MANILA, Philippines (3rd UPDATE) – The Department of Health (DOH) announced on Tuesday, January 21, that it is investigating a suspected case of novel coronavirus in Cebu City.
Health Secretary Francisco Duque III announced in a news briefing on Tuesday that the case involved a 5-year-old Chinese boy who arrived in Cebu City from Wuhan, China, the epicenter of cases of the SARS-like virus. The child had fever, throat irritation, and cough prior to entering the Philippines, he said.
“The samples from the child tested negative for MERS-CoV and SARS-CoV. The sample, though, had been sent to the Victorian Infectious Diseases Reference Laboratory in Australia to identify what kind of coronavirus it is,” he added.
Health officials expected the test results to come out on Thursday, January 23.
Duque said the patient “is still experiencing cough but is currently stable and afebrile” or no longer feverish.
The DOH referred to the case as “non-specific pancoronavirus,” which means it could be the 2019 novel coronavirus (2019-nCoV) or any of the 4 other existing coronaviruses that can infect humans.
There are coronaviruses that can cause very mild symptoms, Duque said. “Coronaviruses are a large family of viruses ranging from the common cold to more serious infections such as MERS-CoV and SARS-CoV. Common signs of coronavirus infection include respiratory symptoms, fever, cough, shortness of breath, and breathing difficulties,” he added.
Duque held the news briefing a day after it was reported that the provincial health office of Aklan quarantined 3 Chinese travelers who were detected as having fever upon their arrival at the Kalibo International Airport.
The Aklan provincial health office said on Monday, January 20, that throat swabs and blood samples were taken from the 3 who all came on different flights on January 17, 18, and 20. They were later allowed to proceed to Boracay, their destination, after their fever and breathing difficulty subsided.
The Research Institute for Tropical Medicine (RITM) said test results on the samples from the 3 persons in Aklan were expected “within 24 to 48 hours.”
Referring tothe Chinese travelers, Duque said, “The signs and symptoms manifested by the 3 Chinese nationals did not fit the case definition as prescribed by the WHO interim guidelines on the new coronavirus.”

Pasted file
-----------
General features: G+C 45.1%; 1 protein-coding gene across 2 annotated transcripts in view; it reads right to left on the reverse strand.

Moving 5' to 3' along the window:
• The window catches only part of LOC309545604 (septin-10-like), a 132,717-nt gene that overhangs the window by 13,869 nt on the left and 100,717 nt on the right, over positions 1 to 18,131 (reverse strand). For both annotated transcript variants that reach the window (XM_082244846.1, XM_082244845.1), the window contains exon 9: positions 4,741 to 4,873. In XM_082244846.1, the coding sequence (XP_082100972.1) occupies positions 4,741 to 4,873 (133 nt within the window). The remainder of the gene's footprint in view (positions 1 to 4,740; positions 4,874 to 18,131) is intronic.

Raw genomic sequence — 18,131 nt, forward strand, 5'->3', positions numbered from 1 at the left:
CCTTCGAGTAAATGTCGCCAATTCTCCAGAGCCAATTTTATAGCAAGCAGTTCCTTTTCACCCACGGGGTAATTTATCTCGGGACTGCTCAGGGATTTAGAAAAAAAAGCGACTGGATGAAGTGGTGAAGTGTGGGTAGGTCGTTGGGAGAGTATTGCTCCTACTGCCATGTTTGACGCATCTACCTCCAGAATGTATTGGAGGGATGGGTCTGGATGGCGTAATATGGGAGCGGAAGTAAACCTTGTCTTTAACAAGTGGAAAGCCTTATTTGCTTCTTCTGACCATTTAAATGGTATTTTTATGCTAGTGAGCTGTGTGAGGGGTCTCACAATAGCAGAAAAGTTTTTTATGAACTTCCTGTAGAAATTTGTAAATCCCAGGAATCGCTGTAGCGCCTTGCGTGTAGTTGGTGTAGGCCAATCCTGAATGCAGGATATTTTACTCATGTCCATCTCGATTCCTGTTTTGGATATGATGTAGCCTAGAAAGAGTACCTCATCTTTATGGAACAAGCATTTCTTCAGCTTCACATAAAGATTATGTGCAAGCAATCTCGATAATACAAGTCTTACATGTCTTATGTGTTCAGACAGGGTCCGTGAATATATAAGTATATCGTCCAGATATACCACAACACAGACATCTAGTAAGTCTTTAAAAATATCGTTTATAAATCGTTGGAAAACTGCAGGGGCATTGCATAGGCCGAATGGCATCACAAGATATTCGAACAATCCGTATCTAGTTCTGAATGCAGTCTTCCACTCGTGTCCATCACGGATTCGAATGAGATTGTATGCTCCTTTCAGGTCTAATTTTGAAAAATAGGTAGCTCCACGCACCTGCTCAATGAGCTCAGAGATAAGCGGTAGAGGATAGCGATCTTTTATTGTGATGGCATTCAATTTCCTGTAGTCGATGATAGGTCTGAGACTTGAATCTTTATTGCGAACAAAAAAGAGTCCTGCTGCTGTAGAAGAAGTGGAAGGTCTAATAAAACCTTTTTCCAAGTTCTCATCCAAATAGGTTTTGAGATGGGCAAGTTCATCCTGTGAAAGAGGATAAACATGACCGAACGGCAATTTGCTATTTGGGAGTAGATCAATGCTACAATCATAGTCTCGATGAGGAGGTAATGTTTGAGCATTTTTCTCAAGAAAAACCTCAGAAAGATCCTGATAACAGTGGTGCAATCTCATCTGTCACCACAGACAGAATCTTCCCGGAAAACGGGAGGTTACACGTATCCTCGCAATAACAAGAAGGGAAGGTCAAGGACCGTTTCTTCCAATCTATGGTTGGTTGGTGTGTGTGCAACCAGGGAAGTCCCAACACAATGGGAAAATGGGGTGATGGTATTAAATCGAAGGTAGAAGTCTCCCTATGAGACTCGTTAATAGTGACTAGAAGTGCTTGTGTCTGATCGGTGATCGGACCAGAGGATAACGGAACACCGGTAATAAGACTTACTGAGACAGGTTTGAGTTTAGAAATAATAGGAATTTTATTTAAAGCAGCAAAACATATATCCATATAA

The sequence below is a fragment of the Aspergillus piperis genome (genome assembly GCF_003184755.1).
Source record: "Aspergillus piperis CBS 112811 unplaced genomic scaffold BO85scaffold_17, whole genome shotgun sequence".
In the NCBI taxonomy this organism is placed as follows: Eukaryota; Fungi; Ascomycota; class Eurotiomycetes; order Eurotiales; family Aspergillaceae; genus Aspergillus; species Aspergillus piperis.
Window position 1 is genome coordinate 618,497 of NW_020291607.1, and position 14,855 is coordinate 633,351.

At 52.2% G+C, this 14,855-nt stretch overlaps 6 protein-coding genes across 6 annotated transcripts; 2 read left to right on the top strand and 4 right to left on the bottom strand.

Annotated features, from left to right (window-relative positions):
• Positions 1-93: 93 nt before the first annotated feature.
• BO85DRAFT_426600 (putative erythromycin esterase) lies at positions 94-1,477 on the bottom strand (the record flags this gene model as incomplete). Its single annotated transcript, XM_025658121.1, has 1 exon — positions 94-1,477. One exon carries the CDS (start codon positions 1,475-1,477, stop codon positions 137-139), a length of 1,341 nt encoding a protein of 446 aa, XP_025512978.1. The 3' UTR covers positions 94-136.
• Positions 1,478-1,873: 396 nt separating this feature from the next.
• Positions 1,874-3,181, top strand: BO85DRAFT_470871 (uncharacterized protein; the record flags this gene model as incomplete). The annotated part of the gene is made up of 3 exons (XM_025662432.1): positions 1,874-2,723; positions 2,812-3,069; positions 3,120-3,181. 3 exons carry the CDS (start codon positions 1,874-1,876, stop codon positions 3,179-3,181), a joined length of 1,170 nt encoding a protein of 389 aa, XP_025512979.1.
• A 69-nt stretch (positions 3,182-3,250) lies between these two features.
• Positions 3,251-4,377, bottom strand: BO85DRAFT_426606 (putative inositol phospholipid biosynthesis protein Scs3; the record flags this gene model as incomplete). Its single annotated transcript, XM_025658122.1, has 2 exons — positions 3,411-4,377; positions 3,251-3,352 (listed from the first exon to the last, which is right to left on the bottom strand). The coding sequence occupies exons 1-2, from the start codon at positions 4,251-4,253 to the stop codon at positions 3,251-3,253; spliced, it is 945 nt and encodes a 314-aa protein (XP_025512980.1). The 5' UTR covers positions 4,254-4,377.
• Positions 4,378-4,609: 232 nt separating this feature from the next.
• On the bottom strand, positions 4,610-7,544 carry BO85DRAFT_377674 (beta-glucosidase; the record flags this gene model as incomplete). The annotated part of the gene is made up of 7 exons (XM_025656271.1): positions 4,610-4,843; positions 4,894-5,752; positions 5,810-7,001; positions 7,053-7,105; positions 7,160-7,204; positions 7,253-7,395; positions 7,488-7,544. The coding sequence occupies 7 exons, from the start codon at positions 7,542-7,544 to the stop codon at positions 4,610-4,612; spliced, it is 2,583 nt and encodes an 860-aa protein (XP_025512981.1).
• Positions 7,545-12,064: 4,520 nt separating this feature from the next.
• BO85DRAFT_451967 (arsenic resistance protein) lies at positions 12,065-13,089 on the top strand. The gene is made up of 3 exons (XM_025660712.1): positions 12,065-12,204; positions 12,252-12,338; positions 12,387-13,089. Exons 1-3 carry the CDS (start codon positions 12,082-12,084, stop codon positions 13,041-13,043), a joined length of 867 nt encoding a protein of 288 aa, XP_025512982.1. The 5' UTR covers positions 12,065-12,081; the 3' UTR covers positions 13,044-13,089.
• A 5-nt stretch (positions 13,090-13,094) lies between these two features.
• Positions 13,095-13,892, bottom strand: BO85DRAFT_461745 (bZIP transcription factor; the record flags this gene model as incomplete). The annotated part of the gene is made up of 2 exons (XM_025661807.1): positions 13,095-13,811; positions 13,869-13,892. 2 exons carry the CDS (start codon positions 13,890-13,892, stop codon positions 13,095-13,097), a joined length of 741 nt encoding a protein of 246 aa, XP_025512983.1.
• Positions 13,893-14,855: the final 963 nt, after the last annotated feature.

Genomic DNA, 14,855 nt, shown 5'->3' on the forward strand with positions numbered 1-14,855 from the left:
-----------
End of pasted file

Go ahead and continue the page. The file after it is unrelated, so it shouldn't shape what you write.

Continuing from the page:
He said the 3 “had no history of travel to Wuhan, and without any known contact with a confirmed 2019 novel coronavirus case, Severe Acute Respiratory illness case, or sick animals.”
The SARS-like viral disease caused by what the World Health Organization (WHO) and the medical community are calling the 2019 novel coronavirus (2019-nCoV), was initially reported in the Chinese city of Wuhan. Chinese health officials said it could be transmitted between humans.
Cases have since been reported in the cities of Beijing and Shanghai and the province of Guangdong. South Korea, Japan, and Thailand have also reported cases of the disease, which was found in people who visited Wuhan. So far, a total of 218 people have been diagnosed with the virus.
This novel strain is the 7th known type of coronavirus that humans can contract. The 2019 nCoV, according to WHO, is “a never-before-seen strain belonging to a broad family of viruses ranging from the common cold to more serious illnesses such as SARS.” (READ: What is coronavirus? New disease spreading in Asia revives SARS fears)
SARS or severe acute respiratory syndrome is a potentially deadly illness that spread in 2003 and killed over 800 in China and Hong Kong. It started in China and quickly spread in Asia, even reaching Europe and North America. It was transmitted through coughing and sneezing.
In the Philippines, SARS claimed two deaths in 2003 – a Filipino nursing assistant visiting from Canada and her father, whom she had infected.
SARS may start out like flu. Initial symptoms of the disease are: fever over 38 °C, chills, muscle aches and soreness. After 2 to 7 days, infected people develop dry cough, which affects oxygen intake. SARS can then lead to pneumonia, heart failure, and liver failure, especially if infected people have existing illnesses like diabetes and hepatitis.
Health Secretary Francisco Duque III earlier in January ordered the health department’s Bureau of Quarantine (BOQ) to strengthen its surveillance of incoming travelers from China after initial reports of the disease in Wuhan.
Duque said the BOQ will be on high alert, especially with travelers manifesting fever or signs of respiratory infection. He also urged the public, especially those who have recently traveled from China, to seek immediate medical consult if they have been experiencing flu-like symptoms.
The BOQ will with airlines on Wednesday, January 22, to remind them of measures to observe in light of the virus. The BOQ said it would ensure that airlines have universal protective kits on board and remind them of protocols in handling cases on board and reporting cases to authorities. – Rappler.com